Animal Behavior (Bio 169): Course Information

Spring 2012


            Dr. Ron Coleman       Office: 119 Humboldt

                                                            916-278-3474 (w)

                                                            916-705-2606 (cell) until 10 pm






Course Location & Times:


             Lec:    #33276                        Mon, Wed 1:00 to 1:50 pm    Room 124 HMB

             Lab:    #33277                        Mon 2:00 to 5:00pm               Room 124 HMB


Each student must attend both the lectures and the laboratory

Office hours: 


Ron ColemanWed 2:00 - 5:00pmRoom 119 HMB

Course description:


This course is an introduction to the study of behavior. In particular, we will be focusing on the modern approach to the study of behavior, known as behavioral ecology, which emphasizes costs, benefits and tradeoffs to explore why animals do the incredible things that they do.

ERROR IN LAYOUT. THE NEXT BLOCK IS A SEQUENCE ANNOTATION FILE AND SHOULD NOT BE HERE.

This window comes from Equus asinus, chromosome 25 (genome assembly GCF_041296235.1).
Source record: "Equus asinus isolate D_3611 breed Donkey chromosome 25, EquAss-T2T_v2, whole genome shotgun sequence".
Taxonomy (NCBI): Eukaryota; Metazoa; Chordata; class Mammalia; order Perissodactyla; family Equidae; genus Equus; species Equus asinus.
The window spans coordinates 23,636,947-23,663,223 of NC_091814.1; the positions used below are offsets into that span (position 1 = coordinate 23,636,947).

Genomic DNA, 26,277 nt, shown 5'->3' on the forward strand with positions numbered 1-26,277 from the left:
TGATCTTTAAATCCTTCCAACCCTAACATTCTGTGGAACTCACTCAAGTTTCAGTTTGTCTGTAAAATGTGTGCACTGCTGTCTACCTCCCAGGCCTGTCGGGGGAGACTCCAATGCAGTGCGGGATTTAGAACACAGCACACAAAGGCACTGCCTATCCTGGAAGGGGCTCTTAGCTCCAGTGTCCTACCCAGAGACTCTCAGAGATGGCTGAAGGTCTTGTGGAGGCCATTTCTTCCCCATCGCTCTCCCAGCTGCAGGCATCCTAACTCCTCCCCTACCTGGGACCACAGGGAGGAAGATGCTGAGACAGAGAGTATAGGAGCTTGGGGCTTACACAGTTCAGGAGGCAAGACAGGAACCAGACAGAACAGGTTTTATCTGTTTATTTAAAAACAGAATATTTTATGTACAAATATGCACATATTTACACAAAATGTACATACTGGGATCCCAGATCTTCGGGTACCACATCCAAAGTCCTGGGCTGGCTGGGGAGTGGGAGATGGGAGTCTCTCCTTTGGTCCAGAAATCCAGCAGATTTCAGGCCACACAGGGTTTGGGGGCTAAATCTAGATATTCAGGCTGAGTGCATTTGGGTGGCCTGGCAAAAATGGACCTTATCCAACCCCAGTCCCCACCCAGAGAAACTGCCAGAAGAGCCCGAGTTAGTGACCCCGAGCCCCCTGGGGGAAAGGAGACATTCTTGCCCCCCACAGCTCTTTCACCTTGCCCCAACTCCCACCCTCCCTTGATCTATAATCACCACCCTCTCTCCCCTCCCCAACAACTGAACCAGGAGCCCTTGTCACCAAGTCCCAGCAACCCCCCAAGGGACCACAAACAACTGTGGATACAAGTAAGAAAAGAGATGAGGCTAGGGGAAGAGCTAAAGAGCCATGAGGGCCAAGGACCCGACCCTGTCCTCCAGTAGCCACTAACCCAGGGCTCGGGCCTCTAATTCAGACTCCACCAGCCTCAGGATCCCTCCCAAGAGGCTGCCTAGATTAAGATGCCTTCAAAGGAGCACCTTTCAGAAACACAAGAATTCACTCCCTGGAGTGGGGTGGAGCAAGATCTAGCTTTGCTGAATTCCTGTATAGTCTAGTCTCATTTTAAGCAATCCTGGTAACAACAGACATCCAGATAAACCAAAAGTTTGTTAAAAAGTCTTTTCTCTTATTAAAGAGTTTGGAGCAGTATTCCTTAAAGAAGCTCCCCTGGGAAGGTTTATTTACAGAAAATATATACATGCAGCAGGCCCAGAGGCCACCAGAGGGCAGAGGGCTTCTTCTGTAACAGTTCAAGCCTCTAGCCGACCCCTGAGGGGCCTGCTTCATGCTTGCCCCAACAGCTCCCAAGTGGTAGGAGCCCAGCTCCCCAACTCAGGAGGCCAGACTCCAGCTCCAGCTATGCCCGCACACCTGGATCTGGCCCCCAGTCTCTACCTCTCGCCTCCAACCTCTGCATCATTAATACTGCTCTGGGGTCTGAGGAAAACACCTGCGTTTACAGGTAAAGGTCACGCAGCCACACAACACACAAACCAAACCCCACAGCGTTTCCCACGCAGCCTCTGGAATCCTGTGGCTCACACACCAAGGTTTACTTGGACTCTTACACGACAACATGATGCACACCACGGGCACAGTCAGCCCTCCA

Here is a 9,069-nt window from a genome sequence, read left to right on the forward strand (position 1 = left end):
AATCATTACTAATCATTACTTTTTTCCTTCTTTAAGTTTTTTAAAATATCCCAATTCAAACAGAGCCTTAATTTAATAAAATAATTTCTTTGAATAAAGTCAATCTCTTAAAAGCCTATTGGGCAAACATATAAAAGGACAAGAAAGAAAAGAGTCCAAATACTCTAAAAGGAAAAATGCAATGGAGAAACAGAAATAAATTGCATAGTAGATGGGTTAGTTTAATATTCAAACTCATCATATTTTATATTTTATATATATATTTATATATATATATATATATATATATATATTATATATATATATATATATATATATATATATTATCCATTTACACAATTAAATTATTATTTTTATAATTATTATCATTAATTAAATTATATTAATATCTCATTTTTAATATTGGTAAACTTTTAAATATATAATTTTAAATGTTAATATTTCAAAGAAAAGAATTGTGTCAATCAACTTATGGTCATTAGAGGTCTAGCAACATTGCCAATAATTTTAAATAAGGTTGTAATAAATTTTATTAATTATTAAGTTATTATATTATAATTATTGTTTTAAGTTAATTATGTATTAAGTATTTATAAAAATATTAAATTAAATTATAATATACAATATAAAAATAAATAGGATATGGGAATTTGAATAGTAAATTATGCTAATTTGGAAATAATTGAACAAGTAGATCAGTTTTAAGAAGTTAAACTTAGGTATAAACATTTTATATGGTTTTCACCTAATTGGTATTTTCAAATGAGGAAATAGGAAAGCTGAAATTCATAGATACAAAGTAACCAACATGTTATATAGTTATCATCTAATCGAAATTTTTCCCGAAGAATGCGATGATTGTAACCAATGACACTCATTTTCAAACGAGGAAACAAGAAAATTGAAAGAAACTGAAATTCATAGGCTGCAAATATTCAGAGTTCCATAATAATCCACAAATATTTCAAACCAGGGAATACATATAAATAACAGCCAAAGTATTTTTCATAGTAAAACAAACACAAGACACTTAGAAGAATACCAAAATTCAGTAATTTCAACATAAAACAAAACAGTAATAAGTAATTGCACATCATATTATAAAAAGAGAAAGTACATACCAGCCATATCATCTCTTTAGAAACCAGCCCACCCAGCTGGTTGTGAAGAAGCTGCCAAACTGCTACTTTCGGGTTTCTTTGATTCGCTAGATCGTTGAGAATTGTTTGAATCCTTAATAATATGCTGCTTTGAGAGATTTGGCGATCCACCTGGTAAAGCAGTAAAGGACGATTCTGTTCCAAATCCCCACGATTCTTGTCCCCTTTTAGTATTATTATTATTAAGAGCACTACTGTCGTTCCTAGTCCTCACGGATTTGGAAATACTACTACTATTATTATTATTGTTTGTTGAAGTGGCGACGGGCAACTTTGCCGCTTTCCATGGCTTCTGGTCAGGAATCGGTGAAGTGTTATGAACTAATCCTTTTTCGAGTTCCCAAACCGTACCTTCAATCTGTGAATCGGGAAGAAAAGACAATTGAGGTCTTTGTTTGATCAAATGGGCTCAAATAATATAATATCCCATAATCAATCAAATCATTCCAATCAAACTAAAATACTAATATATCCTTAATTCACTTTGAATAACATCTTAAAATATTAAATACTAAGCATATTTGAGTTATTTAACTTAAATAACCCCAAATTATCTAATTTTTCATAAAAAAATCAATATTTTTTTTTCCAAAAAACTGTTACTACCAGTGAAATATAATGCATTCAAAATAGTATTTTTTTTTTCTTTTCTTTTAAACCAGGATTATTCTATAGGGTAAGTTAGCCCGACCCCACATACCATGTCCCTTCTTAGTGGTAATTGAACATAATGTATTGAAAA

The laboratory will teach you the techniques used by behavioral ecologists and focus on experimental design and analysis of data.

Learning Objectives:



∙ Appreciate the diversity of animal behavior

∙ Develop an understanding of the fundamental roles of natural and sexual selection in shaping animal behavior

∙ Develop an understanding of the cost/benefit, optimality and game theoretic approaches to the study of behavior



∙ Learn to observe behavior

∙ Gain an introduction to reading and using the primary scientific literature

∙ Design and implement behavioral experiments based on sound statistical designs

∙ Research and compose a well thought-out term paper on a topic related to animal behavior, making use of the primary literature

∙ Learn to create and present an effective PowerPoint presentation

∙ Design, implement and present an individual project in animal behavior

Attendance and Deadlines:


I expect you to attend every lecture and lab; you miss class at your own risk. Anything I say is fair game for exams, whether it is in the text or not. Some things I say will definitely not be in the text, and some may contradict the text. In the latter case, what I say is taken to be the correct answer. If there is a difference between what I say and what is in the text or what you have learned elsewhere, please ask about it in lecture or after class and we will discuss the differences.


My goal as a lecturer is to guide and assist you in learning about this material. I can't do that if you aren't in class or if you don't tell me what you don't understand.